Figure 1 Retinal map for a participant with albinism showing the mean retinal thickness (µm) in the nine ETDRS sectors and the seven en face images.
Both eyes of each participant were scanned three times with the OCT device and the average of the readings was computed. The same examiner, who was trained and had experience in using the iVue100 OCT device, performed all the OCT scans for standardization. During scanning, the participant’s head was stabilised using the chin and forehead rests while fixating on the internal fixation target. For participants with nystagmus, the scans were taken while they focused on the fixation target with their habitual head posture as this allowed for the null point of the nystagmus and their preferred retinal locus of fixation. The examiner performing the OCT scanning verified that each scan was acceptable prior to proceeding to the next scan by reviewing the scan for any motion artefacts, confirming that the segmentation lines were correct and reviewing the scan quality index. Scans that had motion artefacts, incorrectly placed segmentation lines, a scan quality index that was below the manufacturer’s recommendation of 40 or were labelled as “poor” were not accepted and scanning was repeated.
Data were captured and analysed using the Statistical Package for Social Sciences (SPSS) version 25. Normality of the retinal thickness measurements was checked using histograms and the Kolmogorov–Smirnov test. The data are presented using summary statistics including means, standard deviations, range and percentage. The independent sample t-test was used to assess differences in retinal thickness measurements between the albinism and control groups. A probability (p) value of less than 0.05 was considered statistically significant.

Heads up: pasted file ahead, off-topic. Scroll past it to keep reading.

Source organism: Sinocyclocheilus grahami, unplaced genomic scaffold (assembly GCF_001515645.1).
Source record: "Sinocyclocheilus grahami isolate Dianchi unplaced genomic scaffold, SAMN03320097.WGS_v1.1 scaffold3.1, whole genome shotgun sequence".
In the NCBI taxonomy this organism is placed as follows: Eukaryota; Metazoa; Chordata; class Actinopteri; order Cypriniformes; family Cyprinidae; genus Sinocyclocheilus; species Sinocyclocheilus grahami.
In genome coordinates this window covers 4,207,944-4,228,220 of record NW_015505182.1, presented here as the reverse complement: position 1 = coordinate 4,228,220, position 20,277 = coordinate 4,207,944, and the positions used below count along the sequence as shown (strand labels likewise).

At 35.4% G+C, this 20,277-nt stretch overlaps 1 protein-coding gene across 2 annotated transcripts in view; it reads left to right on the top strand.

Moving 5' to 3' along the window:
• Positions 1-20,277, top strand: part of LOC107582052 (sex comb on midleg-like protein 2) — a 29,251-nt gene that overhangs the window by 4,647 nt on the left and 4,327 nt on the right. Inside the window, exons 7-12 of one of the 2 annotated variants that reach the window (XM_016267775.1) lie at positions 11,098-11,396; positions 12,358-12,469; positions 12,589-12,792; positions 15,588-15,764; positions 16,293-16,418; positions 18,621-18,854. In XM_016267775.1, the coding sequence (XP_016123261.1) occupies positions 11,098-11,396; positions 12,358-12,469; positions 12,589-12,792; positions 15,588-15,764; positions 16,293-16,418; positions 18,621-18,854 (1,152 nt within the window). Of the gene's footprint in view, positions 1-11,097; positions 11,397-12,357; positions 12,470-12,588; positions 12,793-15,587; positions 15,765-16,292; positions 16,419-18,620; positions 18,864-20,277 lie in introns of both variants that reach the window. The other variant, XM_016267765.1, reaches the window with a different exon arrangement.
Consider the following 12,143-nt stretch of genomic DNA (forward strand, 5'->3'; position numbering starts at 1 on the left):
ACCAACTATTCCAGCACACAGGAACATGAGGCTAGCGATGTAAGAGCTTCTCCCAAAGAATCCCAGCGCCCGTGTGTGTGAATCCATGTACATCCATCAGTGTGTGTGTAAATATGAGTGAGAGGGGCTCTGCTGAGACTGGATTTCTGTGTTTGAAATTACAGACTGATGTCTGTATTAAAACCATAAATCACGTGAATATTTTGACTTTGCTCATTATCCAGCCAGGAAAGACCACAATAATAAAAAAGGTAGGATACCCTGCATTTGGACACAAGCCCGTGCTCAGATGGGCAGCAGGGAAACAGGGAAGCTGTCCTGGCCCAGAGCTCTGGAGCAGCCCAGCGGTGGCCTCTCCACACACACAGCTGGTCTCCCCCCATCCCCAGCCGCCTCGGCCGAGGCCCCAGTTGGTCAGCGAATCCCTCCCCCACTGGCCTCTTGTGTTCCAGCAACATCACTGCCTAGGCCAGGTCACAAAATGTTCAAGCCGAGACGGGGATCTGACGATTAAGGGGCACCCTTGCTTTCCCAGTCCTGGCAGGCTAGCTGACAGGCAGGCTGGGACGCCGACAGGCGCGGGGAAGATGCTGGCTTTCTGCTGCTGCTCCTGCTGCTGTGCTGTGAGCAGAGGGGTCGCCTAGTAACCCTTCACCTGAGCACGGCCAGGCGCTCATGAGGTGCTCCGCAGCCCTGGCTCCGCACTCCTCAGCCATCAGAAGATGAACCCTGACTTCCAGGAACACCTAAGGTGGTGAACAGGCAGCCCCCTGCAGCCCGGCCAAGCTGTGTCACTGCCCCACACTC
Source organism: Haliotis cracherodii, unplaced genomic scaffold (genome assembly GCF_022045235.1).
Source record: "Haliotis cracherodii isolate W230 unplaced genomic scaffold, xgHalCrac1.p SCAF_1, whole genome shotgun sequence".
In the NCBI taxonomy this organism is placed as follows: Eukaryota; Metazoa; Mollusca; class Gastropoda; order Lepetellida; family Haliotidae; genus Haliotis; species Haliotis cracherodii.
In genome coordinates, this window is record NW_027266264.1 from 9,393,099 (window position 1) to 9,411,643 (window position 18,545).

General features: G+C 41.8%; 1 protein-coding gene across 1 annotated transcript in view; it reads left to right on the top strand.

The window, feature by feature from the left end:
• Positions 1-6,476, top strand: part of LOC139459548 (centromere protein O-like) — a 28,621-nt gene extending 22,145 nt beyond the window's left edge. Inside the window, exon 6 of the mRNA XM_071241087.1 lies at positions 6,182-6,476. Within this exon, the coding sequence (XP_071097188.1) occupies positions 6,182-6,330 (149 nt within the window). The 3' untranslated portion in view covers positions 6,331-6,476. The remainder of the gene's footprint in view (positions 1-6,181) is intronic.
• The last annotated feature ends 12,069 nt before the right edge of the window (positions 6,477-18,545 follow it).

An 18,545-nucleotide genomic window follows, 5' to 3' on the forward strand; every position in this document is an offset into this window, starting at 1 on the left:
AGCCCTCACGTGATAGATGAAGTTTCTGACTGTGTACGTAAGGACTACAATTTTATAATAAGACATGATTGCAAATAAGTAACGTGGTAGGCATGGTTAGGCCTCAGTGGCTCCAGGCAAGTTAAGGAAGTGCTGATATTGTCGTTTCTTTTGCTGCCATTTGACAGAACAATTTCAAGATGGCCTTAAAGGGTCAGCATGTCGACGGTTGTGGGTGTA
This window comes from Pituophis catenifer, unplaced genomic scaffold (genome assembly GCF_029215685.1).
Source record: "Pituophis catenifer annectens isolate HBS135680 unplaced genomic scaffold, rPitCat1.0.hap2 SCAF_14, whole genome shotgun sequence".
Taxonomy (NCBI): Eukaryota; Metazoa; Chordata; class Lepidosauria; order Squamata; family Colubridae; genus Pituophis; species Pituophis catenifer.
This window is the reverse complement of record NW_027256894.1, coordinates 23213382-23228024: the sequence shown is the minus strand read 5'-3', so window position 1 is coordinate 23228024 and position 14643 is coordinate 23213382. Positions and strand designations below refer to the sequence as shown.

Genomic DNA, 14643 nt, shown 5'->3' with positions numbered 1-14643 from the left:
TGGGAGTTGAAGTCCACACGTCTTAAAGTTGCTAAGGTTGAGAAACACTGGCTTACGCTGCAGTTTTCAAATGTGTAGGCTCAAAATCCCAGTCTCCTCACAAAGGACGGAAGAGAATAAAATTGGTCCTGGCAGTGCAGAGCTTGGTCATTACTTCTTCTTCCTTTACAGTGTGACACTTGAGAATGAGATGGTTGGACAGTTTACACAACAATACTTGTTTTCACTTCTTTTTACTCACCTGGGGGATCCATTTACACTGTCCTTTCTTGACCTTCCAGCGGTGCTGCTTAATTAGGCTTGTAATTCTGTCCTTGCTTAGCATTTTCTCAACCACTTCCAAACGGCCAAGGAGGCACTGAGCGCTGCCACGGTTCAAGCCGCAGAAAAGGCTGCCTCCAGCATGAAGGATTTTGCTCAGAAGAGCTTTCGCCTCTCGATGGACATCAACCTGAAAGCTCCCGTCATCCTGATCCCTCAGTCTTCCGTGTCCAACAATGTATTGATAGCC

The study sample consisted of 60 participants with 30 each in the albinism and control groups. The mean age of all participants was 20.20 ± 4.14 years and ranged from 13 to 30 years. All participants were Black South African and there was an equal number of males (n = 9) and females (n = 21) in each group. All control participants (n = 30) had dark brown skin, hair and iris colour. In contrast, participants with albinism had either pale or very pale creamy white skin colour (n = 30) and light brown (n = 3) or wheat blond (n = 27) hair colour. One participant each in the albinism group had dark brown, blue or hazel iris colour while the majority (n = 20) presented with a grey iris colour followed by seven participants that had a “combination” iris colour as there were at least two different colours (either brown, blue, hazel or grey) present simultaneously. Fifty percent of participants with albinism (n = 15) had a manifest strabismus that was most often esotropia (n = 12). All participants with albinism presented with horizontal nystagmus, iris transillumination and fundus hypopigmentation.